3) Celebrations around the world. Likewise in years past I have listed roughly 250 celebrations, parades and festivals held around the world outside of countries where the majority of the population celebrates the Lunar New Year. Unfortunately, with the COVID-19 pandemic, these were mostly cancelled both in 2020 and 2021.  Before the the pandemic, in the PRC alone, travelers for the Chunyun travel period made roughly 3 billion individual trips. In 2020, that number had collapsed to roughly 1.5 billion trips -- to be sure still the largest movement of people for a single event that year, but a fraction of what it had been. The BBC chart below visually brings home the point.
To learn more of how this took shape in earlier years as well as a list of celebrations outside East Asia, here is the 2017 link as an example. for the 2017 list.

The Asian Zodiac Briefly Explained 

The Asian Zodiac (or horoscope) associated with the Asian or Chinese Lunar New Year is taken very seriously by those who follow it in their tradition. The significance attributed to the combinations associated with the Asian horoscope affects business decisions, dates selected for important events such as weddings, and many other aspects of daily life. These views are widely shared, with a larger following than any single religion -- Western or Eastern. As a result, these beliefs should be treated with the respect accorded a religious belief (rather than with that of superstition as Western astrology is sometimes treated).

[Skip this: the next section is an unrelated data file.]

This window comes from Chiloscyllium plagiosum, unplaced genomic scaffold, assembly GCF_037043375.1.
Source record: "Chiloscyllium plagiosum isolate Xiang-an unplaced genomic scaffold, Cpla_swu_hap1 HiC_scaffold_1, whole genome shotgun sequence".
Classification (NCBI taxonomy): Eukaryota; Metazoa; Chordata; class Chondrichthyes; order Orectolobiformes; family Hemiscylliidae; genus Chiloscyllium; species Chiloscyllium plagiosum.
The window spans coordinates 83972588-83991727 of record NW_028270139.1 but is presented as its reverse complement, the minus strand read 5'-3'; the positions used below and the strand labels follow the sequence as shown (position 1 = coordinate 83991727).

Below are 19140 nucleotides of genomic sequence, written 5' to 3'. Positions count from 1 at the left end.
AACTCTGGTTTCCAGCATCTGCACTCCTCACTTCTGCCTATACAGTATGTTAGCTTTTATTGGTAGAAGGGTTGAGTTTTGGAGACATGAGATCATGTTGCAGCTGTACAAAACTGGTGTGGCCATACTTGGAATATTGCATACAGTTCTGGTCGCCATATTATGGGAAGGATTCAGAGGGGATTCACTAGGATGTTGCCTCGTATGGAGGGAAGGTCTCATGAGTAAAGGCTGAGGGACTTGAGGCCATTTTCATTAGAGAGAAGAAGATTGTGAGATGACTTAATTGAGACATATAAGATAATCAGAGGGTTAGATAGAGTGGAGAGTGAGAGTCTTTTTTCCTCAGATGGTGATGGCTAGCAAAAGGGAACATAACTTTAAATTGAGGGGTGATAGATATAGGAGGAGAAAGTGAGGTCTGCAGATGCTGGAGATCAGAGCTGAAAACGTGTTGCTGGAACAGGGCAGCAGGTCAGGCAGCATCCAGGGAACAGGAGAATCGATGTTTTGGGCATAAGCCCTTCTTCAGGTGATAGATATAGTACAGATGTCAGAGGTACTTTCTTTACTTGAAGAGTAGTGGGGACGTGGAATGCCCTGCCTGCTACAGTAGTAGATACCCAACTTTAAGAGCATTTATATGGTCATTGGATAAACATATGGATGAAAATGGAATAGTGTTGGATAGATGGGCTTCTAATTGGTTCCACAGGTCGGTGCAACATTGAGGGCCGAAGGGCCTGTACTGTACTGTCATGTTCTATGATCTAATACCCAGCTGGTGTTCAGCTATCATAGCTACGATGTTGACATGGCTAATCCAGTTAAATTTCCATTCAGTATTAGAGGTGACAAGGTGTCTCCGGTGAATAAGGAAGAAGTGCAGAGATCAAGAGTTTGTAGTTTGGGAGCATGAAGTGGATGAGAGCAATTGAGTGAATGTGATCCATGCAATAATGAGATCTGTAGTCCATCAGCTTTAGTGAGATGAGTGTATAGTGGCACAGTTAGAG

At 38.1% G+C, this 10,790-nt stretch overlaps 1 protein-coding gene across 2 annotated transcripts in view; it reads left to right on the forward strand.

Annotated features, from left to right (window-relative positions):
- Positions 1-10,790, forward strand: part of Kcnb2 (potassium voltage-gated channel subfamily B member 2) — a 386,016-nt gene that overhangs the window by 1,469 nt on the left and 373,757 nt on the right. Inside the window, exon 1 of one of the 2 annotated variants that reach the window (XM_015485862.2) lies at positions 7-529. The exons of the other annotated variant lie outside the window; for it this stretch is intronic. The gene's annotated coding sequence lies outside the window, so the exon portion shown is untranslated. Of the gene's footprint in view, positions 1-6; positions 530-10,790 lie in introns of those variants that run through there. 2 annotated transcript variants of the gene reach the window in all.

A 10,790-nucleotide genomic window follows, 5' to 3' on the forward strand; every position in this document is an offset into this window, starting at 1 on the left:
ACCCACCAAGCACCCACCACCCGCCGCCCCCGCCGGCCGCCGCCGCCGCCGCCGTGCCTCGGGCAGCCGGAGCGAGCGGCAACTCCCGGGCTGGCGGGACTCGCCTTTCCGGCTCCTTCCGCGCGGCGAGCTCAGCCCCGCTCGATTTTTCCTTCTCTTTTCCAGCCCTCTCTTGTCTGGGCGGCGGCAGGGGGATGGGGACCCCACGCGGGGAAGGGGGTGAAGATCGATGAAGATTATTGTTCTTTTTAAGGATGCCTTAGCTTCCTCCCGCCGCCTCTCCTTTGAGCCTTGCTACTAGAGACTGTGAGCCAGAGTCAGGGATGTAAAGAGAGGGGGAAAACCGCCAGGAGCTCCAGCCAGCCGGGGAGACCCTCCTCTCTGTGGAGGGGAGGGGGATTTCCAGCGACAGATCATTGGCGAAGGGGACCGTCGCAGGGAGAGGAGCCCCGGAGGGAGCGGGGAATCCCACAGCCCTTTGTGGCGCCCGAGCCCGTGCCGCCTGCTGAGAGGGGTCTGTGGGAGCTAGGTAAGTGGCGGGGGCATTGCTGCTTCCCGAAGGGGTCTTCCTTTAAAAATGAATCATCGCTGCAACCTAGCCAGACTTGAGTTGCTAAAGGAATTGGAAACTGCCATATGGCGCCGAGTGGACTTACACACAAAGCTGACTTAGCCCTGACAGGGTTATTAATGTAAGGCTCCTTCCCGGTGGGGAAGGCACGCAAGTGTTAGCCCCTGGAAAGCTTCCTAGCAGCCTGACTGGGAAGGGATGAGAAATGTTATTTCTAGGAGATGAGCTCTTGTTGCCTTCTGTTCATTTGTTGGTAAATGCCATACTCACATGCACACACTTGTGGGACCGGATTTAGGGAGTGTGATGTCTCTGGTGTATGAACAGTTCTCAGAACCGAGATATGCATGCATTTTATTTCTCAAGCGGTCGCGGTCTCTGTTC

The Lunar Calendar

Because the Asian lunar calendar follows the moon, it seems to move within our solar-based Gregorian calendar. Moreover, the Gregorian calendar does not correspond fully with the Asian lunar calendar. Thus, February 8 marks the beginning of the Asian lunar calendar only this year. Last year in 2020 the Year of the Rat began on January 25. Similarly, the Lunar New year began  February 5  for the Year of the Pig in 2019; on February 16 for the Year of the Dog in 2018, January 28 for the Year of the Rooster in 2017; February 8, 2016 for the Year of the Monkey, and so forth.

The Twelve Animals of the Zodiac

The lunar calendar runs on a cycle of 12 years each represented by an animal.  The animals all have a balance of compatibility or incompatibility as represented in their place in the circle of the 12-year cycle. This year is the Year of the Ox, the last and 2nd animal in the cycle.